Chloramphenicol is a bacteriostatic agent that acts by binding to the 50S ribosomal subunit inhibiting peptidyl transferase required for protein synthesis.
Chloramphenicol is broad-spectrum antibiotic, effective against a wide variety of Gram(+) and Gram(-) bacteria. Chloramphenicol is frequently used for the selection of bacteria transformed with a vector harbouring a gene conferring chloramphenicol resistance (CAT), but it is also used to increase production of low-copy number plasmids, containing the pMB1 origin.
Appearance: white or slightly yellow needle crystals or crystalline solid
Storage: 2ºC–8ºC for at least to 3 years.
Preparation: Prepare a stock solution of 25-34mg/ml in 100% ethanol. Do not autoclave. Store stock solution at -20ºC.
Usage: For incorporation in agar plates or broth, add chloramphenicol to a final concentration of 10-170μg/ml by adding to autoclaved media agar, just prior to pouring the plates, or to broth after cooling down to room temperature. Suggested protocol for increasing production of low-copy number plasmids: grow cells in rich medium, containing appropriate antibiotic, until OD600nm = 0,4 and then add chloramphenicol to a final density of 170μg/ml. Incubate with vigorous shaking for another 12-16h. Depending on medium composition, cell line, plasmid, temperature and other conditions, optimize initial density, incubation time and/or final chloramphenicol concentration.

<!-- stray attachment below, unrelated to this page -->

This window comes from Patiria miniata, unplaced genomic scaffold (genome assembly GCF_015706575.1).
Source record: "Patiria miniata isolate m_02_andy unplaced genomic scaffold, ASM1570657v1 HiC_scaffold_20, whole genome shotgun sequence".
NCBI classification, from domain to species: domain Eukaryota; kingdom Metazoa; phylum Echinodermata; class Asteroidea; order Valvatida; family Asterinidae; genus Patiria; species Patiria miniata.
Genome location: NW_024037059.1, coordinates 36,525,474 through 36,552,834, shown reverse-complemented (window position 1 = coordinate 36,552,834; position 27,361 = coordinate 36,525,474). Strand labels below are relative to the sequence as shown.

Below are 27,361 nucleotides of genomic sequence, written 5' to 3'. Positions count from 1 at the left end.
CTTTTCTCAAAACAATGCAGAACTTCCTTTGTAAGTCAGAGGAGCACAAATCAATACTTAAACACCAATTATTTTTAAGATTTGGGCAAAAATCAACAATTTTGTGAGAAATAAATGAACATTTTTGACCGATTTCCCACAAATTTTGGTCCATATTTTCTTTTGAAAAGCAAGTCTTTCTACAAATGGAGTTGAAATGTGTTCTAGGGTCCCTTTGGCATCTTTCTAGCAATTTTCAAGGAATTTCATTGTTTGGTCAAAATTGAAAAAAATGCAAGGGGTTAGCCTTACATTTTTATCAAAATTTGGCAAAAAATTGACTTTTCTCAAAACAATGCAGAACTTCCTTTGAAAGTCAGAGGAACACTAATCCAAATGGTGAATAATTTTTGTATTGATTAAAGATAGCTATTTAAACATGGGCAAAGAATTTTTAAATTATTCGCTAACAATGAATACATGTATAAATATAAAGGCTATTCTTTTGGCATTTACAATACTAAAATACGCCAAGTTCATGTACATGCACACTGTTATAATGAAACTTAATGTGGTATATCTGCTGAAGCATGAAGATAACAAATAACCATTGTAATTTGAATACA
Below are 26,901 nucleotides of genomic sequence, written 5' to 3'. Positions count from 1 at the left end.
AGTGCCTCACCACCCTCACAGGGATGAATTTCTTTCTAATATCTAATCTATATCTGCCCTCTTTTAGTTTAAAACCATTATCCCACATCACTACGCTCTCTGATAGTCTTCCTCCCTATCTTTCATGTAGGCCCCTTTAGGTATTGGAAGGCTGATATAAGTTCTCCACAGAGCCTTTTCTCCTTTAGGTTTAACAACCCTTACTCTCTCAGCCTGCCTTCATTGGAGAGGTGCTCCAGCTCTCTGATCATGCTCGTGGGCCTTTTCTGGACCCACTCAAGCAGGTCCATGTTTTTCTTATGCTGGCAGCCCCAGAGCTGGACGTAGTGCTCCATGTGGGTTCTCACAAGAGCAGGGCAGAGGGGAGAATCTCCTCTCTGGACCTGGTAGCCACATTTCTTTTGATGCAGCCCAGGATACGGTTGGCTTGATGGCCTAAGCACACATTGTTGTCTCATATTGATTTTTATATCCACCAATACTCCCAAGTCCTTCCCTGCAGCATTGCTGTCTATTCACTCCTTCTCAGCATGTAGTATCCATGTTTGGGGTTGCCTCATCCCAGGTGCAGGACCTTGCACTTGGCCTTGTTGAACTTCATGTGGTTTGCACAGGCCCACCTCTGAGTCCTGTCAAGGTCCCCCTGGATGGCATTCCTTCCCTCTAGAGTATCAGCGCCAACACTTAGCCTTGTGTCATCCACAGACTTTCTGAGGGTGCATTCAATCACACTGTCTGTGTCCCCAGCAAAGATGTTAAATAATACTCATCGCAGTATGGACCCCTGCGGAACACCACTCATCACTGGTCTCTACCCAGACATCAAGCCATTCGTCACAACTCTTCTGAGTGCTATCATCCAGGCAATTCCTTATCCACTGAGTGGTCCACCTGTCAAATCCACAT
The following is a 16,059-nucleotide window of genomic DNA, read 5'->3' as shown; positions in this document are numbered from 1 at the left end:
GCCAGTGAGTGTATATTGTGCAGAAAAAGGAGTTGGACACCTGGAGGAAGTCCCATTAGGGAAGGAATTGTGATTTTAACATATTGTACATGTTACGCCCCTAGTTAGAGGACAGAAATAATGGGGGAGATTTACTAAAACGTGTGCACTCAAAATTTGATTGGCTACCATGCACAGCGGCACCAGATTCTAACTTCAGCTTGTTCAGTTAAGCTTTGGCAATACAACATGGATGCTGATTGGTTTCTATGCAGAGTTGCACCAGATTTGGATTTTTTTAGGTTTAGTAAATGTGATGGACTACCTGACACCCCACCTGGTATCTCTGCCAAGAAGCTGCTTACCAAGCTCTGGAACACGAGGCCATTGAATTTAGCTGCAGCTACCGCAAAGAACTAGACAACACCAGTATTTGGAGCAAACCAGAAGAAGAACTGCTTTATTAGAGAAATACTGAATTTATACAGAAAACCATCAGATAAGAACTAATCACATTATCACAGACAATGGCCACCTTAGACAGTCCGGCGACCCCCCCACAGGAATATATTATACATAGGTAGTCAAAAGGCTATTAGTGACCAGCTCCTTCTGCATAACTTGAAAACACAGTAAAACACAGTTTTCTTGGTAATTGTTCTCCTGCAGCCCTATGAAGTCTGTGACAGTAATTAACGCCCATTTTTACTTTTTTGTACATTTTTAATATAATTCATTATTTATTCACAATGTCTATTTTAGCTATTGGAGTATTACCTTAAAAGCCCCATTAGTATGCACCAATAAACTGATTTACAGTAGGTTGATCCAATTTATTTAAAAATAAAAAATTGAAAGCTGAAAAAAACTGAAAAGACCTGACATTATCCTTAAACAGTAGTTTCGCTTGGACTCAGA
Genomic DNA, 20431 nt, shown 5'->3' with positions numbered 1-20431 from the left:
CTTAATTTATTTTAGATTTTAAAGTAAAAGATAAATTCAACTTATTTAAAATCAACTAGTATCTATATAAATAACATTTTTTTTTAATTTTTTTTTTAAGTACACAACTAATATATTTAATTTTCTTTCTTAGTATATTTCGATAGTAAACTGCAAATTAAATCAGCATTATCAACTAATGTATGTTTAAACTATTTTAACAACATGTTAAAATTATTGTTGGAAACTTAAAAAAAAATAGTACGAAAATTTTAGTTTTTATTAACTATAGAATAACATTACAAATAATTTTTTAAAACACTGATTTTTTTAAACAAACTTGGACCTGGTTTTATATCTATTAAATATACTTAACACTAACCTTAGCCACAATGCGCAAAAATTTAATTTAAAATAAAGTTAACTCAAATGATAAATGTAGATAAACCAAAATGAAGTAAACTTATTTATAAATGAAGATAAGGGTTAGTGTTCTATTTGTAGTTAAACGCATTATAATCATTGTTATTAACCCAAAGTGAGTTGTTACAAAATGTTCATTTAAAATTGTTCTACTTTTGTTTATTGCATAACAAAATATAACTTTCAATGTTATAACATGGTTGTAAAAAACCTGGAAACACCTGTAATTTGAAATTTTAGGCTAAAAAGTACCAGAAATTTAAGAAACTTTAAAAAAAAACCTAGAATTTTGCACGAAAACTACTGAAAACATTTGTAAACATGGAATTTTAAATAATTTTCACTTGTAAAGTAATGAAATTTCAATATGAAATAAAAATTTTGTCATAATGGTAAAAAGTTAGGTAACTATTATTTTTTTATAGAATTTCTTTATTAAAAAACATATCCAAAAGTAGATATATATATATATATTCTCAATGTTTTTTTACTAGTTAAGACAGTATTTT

MW: 323,1 g/mol
Purity: >98% (on dry basis)
Solubility (H2O): 2,5g/l
Water content: <0,5%